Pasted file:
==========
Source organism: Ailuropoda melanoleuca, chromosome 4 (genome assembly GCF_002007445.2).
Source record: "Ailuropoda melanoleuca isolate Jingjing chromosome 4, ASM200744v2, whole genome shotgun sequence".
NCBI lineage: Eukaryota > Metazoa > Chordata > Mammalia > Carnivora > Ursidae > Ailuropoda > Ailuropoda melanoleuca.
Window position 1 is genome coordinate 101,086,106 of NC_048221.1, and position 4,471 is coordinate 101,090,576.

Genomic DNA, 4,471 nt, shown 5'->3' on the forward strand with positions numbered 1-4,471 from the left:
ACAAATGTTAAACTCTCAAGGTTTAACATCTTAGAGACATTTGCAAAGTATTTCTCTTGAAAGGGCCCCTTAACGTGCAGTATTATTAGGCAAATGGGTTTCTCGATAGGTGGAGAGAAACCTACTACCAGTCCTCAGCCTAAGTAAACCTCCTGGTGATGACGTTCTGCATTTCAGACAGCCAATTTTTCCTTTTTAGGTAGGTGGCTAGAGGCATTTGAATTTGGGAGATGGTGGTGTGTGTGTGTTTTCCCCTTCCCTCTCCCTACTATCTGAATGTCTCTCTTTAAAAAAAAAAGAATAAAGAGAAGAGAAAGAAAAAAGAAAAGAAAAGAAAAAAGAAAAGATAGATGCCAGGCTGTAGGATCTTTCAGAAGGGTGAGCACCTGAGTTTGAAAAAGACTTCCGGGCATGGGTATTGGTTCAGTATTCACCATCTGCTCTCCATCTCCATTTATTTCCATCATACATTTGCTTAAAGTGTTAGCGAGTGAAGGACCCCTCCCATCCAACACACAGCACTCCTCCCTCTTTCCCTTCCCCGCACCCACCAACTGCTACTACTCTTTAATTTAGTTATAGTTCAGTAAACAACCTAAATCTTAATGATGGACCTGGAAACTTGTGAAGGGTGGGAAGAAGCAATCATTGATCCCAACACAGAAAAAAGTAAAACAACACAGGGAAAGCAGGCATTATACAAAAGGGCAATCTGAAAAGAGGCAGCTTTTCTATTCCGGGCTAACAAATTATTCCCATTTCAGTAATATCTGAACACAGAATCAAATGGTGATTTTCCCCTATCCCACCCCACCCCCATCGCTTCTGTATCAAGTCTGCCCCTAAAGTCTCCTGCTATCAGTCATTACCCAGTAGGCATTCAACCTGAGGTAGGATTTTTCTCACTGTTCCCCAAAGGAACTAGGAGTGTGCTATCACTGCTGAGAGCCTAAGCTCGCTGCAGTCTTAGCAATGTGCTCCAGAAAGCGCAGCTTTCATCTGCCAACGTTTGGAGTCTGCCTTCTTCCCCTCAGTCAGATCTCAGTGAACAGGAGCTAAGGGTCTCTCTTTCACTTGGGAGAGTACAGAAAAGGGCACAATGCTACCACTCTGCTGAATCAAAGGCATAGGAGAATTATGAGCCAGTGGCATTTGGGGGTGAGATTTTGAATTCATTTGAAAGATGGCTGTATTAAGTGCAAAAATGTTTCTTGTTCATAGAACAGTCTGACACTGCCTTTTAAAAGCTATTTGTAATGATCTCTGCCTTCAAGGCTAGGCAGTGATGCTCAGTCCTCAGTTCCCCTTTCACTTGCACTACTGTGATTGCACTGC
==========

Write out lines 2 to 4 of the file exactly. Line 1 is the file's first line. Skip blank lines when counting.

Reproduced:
Source record: "Ailuropoda melanoleuca isolate Jingjing chromosome 4, ASM200744v2, whole genome shotgun sequence".
NCBI lineage: Eukaryota > Metazoa > Chordata > Mammalia > Carnivora > Ursidae > Ailuropoda > Ailuropoda melanoleuca.
Window position 1 is genome coordinate 101,086,106 of NC_048221.1, and position 4,471 is coordinate 101,090,576.